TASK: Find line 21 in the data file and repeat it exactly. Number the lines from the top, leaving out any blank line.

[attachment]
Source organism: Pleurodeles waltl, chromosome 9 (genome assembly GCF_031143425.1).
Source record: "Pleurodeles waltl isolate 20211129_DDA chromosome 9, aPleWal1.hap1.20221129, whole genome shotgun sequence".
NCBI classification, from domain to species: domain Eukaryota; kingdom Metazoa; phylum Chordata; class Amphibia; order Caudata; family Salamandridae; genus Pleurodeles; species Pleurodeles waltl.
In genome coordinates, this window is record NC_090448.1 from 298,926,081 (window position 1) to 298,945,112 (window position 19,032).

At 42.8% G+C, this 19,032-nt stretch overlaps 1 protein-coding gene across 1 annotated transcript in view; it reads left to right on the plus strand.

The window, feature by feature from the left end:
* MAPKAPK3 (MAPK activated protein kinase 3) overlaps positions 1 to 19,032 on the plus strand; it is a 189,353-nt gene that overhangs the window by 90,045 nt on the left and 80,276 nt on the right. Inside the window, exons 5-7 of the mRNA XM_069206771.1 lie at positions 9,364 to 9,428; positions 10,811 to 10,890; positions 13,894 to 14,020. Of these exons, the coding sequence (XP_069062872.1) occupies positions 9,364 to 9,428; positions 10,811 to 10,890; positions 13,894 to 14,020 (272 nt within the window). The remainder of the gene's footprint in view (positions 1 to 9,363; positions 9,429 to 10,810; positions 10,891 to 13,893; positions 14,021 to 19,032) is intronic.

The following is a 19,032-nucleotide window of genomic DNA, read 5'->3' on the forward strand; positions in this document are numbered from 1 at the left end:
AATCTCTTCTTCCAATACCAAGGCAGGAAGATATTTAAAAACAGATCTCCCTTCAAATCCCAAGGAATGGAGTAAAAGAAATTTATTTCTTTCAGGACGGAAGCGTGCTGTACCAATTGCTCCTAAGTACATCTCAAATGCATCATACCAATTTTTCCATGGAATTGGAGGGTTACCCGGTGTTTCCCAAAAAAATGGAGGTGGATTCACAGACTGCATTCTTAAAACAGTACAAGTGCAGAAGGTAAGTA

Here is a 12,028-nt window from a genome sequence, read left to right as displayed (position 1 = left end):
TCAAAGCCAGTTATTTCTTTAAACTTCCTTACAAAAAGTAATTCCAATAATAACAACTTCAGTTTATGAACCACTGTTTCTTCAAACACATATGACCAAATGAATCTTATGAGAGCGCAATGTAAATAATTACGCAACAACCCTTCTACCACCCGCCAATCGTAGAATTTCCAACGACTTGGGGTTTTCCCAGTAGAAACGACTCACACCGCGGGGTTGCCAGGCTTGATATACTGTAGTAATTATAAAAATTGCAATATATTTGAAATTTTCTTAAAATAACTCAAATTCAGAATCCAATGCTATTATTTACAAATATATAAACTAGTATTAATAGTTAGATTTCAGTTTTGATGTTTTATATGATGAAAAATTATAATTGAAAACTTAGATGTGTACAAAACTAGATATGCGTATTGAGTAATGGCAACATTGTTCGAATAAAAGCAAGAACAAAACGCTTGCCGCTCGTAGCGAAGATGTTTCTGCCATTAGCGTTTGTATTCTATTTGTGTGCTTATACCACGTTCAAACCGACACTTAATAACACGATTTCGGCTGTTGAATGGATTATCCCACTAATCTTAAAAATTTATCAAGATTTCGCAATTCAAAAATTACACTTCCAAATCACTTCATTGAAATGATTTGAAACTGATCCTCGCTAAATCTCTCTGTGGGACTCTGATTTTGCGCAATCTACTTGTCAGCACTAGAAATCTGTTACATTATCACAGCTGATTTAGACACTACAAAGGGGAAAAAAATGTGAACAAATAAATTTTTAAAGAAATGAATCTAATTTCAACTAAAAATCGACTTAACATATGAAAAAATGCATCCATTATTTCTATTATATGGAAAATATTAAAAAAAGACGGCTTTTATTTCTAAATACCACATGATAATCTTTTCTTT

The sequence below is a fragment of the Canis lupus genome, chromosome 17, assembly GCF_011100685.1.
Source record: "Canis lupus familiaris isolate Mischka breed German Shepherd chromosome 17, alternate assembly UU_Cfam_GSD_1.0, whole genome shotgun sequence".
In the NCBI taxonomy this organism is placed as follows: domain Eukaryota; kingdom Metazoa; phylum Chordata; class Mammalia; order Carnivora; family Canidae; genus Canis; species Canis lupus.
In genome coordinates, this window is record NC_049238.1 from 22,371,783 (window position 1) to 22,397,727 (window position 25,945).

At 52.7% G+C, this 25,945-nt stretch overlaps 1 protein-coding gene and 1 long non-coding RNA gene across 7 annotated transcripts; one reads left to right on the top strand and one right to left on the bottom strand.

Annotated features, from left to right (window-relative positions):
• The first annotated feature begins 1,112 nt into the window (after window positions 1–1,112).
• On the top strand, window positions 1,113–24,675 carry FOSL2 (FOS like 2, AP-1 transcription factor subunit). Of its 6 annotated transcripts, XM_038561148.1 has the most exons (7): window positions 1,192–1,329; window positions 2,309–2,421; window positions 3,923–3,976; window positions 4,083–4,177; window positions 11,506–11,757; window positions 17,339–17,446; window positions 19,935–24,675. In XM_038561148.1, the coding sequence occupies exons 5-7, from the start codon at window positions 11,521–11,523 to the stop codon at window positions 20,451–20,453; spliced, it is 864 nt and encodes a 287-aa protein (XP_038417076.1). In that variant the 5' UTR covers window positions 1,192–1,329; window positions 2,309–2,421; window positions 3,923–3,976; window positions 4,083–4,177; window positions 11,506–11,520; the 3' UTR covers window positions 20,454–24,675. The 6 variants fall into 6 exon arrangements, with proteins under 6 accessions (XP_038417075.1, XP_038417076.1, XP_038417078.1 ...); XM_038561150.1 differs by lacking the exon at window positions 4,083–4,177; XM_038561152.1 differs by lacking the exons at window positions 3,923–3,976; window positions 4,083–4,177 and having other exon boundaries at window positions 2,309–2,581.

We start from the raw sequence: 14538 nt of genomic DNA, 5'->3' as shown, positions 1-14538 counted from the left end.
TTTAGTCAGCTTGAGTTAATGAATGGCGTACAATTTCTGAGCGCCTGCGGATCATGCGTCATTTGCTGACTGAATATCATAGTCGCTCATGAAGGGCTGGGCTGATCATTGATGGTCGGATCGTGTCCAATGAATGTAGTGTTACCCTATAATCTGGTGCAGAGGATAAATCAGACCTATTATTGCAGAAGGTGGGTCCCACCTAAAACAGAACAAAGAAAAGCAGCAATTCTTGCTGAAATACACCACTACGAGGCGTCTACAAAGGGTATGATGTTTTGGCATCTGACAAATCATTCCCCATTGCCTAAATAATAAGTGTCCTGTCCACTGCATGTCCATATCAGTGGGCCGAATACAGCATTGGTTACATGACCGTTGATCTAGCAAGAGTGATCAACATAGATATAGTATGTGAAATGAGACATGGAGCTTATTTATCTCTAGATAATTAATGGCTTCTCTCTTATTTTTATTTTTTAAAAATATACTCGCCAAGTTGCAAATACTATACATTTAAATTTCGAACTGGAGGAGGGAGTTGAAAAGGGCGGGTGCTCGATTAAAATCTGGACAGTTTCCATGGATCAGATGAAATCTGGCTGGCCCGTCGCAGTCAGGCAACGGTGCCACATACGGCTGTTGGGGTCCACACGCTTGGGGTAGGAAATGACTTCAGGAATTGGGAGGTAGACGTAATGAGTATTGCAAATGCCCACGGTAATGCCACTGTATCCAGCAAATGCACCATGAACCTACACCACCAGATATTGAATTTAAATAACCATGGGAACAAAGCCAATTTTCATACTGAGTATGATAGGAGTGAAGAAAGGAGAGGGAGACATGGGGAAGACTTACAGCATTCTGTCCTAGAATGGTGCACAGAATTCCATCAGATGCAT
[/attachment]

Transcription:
TTTAGTCAGCTTGAGTTAATGAATGGCGTACAATTTCTGAGCGCCTGCGGATCATGCGTCATTTGCTGACTGAATATCATAGTCGCTCATGAAGGGCTGGGCTGATCATTGATGGTCGGATCGTGTCCAATGAATGTAGTGTTACCCTATAATCTGGTGCAGAGGATAAATCAGACCTATTATTGCAGAAGGTGGGTCCCACCTAAAACAGAACAAAGAAAAGCAGCAATTCTTGCTGAAATACACCACTACGAGGCGTCTACAAAGGGTATGATGTTTTGGCATCTGACAAATCATTCCCCATTGCCTAAATAATAAGTGTCCTGTCCACTGCATGTCCATATCAGTGGGCCGAATACAGCATTGGTTACATGACCGTTGATCTAGCAAGAGTGATCAACATAGATATAGTATGTGAAATGAGACATGGAGCTTATTTATCTCTAGATAATTAATGGCTTCTCTCTTATTTTTATTTTTTAAAAATATACTCGCCAAGTTGCAAATACTATACATTTAAATTTCGAACTGGAGGAGGGAGTTGAAAAGGGCGGGTGCTCGATTAAAATCTGGACAGTTTCCATGGATCAGATGAAATCTGGCTGGCCCGTCGCAGTCAGGCAACGGTGCCACATACGGCTGTTGGGGTCCACACGCTTGGGGTAGGAAATGACTTCAGGAATTGGGAGGTAGACGTAATGAGTATTGCAAATGCCCACGGTAATGCCACTGTATCCAGCAAATGCACCATGAACCTACACCACCAGATATTGAATTTAAATAACCATGGGAACAAAGCCAATTTTCATACTGAGTATGATAGGAGTGAAGAAAGGAGAGGGAGACATGGGGAAGACTTACAGCATTCTGTCCTAGAATGGTGCACAGAATTCCATCAGATGCAT